CAPF-AC (Assistant Commandant) Exam Study Material :
History - Administration & Economy under the Company rule (1757-1857)
History : Administration & Economy under the Company rule (1757-1857)
Fundamentally the British East India Company remained a trading concern from
1600 to 1757. It became successful in gaining monopoly over trade in India by
adopting all means to appease the British Government and its influential class.
Lord Clive, during his second term as Governor, established Dyarchy in Bengal in
1765. This system of administration continued there for the next 7 years.
Dyarchy was terminated in 1772. After that some Acts were passed by the
Britishers as per their requirement to administer India. Some important Acta are
Regulating Act of 1773
The British Parliament passed the Regulating Act in 1773
by which changes were introduced in the administrative structure of the
Company both in England and in India.
In England only those shareholders were allowed to vote, who
possessed a share of 1000 pounds at least a year before the election. The
Directors of the Company were also required to place before the British
Government all their correspondence from India dealing with revenues and
In India the Governor of Bengal came to be designated as the
Governor General. A Council comprising of four members, wherein decisions were
to be taken on the basis of majority votes, was constituted to assist the
As per the provision of the Act, a Supreme Court was
established at Calcutta comprising of a Chief Justice and three other judges.
The Court was given the powers of adjudication over the Europeans, all persons
in the Company’s service and the citizens of Calcutta.
Soon, the demerits of the Regulating Act also started coming
to the fore. The position of the Governor-General became tenuous due to the
provision of majority vote in the Governor-General’s Council.
Pitt’s India Act of 1784
The Pitt’s India Act was passed in 1784 in order to
remove the above demerits of the Regulating Act. The new Act established the
control of the British Government over the Company and all its affairs in
A Board of Control consisting of six members was set up by
the British Parliament to look after all civil, military and ‘revenue affairs of
the Company baring only its trading activities.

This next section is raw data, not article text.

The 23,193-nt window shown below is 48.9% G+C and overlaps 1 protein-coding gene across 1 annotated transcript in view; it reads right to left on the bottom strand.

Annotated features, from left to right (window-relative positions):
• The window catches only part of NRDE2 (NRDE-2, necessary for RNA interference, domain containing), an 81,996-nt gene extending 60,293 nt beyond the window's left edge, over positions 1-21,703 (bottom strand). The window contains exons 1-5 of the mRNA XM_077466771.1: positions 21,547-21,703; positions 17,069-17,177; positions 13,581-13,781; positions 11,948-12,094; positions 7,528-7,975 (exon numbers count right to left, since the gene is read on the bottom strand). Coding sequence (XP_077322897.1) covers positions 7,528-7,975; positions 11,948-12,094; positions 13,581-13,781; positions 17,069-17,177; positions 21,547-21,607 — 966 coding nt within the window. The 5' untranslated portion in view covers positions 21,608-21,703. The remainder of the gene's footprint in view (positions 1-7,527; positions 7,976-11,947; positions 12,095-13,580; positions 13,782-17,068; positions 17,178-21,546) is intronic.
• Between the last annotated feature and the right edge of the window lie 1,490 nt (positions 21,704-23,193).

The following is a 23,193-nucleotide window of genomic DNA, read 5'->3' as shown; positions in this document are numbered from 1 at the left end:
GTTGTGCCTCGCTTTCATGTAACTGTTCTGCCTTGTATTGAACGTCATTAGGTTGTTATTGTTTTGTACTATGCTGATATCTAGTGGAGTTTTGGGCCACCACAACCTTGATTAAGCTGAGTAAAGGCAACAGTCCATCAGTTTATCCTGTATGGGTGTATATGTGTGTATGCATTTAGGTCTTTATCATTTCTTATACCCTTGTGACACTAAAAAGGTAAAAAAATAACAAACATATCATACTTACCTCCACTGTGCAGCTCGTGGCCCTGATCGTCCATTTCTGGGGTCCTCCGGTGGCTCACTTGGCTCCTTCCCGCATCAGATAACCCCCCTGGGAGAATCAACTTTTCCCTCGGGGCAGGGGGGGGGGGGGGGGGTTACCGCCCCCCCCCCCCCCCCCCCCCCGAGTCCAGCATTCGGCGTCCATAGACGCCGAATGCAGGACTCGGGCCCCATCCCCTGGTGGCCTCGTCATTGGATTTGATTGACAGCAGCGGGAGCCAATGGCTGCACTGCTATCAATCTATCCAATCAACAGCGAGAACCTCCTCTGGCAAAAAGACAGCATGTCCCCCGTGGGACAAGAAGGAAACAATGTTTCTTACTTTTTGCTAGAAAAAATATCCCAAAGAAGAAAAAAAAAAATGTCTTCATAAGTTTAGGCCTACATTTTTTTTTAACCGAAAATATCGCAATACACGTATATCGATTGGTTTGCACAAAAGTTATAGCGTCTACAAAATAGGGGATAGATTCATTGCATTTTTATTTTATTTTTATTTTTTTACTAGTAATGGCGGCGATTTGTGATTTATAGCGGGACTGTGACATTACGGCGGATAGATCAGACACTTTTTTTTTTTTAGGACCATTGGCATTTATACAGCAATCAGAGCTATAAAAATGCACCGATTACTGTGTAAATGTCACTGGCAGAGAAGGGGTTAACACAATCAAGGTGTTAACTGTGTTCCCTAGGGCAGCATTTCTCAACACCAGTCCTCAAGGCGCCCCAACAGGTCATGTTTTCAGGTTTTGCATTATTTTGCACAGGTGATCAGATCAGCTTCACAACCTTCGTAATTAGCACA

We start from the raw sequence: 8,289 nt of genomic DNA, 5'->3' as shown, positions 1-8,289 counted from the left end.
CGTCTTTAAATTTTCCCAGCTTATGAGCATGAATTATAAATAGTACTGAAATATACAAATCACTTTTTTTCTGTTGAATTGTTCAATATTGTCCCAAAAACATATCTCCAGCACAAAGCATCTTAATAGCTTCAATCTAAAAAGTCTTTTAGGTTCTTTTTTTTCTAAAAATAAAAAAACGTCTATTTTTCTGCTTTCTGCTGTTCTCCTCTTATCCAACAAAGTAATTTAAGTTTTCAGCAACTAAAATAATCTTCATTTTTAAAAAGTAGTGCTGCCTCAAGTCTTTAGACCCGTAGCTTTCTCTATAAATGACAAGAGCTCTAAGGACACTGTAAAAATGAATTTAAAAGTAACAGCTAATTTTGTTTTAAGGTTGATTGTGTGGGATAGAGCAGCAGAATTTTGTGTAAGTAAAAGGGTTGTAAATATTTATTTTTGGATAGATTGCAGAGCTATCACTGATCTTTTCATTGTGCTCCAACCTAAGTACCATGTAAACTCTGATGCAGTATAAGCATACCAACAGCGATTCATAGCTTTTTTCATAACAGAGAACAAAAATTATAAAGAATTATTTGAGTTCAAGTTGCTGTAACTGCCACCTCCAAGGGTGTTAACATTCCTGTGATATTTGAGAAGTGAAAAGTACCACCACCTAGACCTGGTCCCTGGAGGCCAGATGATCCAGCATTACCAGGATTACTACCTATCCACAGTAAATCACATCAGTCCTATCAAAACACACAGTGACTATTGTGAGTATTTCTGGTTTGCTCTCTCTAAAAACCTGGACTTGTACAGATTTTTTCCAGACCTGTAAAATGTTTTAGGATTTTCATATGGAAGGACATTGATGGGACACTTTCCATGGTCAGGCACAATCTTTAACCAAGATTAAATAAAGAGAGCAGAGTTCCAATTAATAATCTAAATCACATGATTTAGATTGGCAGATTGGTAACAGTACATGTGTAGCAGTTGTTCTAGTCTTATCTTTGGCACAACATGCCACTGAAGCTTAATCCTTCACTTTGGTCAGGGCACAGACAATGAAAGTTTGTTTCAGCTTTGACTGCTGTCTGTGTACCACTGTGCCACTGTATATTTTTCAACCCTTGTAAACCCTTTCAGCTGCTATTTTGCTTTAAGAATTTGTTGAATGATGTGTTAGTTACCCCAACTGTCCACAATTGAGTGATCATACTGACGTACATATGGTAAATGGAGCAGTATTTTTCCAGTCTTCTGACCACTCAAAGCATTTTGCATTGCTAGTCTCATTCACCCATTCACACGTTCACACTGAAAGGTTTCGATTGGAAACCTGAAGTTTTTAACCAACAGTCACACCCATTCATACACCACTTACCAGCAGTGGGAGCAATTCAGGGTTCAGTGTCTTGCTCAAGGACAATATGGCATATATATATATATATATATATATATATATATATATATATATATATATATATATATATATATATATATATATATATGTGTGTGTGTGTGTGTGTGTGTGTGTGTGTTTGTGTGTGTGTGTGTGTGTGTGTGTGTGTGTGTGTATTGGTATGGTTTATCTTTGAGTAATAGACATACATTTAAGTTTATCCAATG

Besides a secret community of three Directors was also set up
which would send important orders to India directly. In India, the number of
members in the Governor-General’s Council was reduced from four to three.
The Charter Act of 1793
Lord Clive was the first to pay attention to the Civil
Services. He prohibited the employees of the Company from undertaking any
private trade or accept any gift and also asked them to sign an agreement
with regard to their service. Since then the word ‘Covenanted Services’ came
Lord Cornwallis used to detest Indians, regard everyone of
them as corrupt, and therefore was not ready to appoint any Indian to a higher
post. He Europeanised the Government Services.
He took steps to check corruption among the Company employees
and introduce ban on their accepting bribes or gifts and carrying out private
trade. The highest rank that an Indian could aspire to go was that of a Subedar
in the army and Munif, Sadar Amin or Deputy Collector in the Civil Services.
The credit for introducing the first steps towards training
of the Company’s Civil Servants to improve their efficiency went to Lord
Wellesley, for which he founded the Fort William College at Calcutta on 24
The Company on the other hand, established in 1806 its own training College at
Haileybury in England in the name of East India College.
The Charter Act of 1813
According to the Charter Act of 1813, nobody in India
could be appointed as a clerk without obtaining a satisfactory certificate
from a recognised institution.
The monopolistic right of the British company was
abolished,except the trade with China and the Tea trade.
The Charter Act of 1833
It made the Governor- General of Bengal as the Governor
–General of India, and Lord William Bentic was the first Governor-General of
The Charter Act of 1833 by its clause 87 for the first
time accepted educational qualification as the sole basis for appointment in
For the implementation of this clause, a Committee was
constituted under the Chairmanship of Lord Macaulay in 1834, which adopted
in principle the system of a competitive examination for the recruitment of
Civil Servants, the minimum age for which was fixed at 18 years.
The Charter Act of 1833 delegated the power of framing
laws to the Governor-General in Council.
Trading rights of the company were completely terminated,
including the Tea trade & the trade with China. However,term of the company
was extended for another 20 years.
The Charter Act of 1853
The legislative and excutive functions of the
Governor-General’s council were separated. It introduced a system of open
competition as the basis for the recruitment of civil servants of the
In 1853, Charles Wood became the Chairman of the Board of
Control. Consequently, by the Charter Act of 1853, Indians were allowed
entry into the Civil Services through a system of open competitive
But the minimum age prescribed for this competitive
examination was raised to 23 and its centre was kept in England while the
medium of examination was made English.